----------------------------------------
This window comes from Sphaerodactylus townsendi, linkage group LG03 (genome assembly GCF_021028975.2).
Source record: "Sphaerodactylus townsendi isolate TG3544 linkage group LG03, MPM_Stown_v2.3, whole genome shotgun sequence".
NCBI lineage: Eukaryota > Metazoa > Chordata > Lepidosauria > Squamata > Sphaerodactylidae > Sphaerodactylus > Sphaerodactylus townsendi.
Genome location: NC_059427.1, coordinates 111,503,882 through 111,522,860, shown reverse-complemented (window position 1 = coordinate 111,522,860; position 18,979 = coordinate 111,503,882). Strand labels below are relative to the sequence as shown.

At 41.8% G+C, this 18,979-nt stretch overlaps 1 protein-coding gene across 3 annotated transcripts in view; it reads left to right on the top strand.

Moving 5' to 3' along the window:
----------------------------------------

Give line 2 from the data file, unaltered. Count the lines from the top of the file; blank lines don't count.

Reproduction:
Source record: "Sphaerodactylus townsendi isolate TG3544 linkage group LG03, MPM_Stown_v2.3, whole genome shotgun sequence".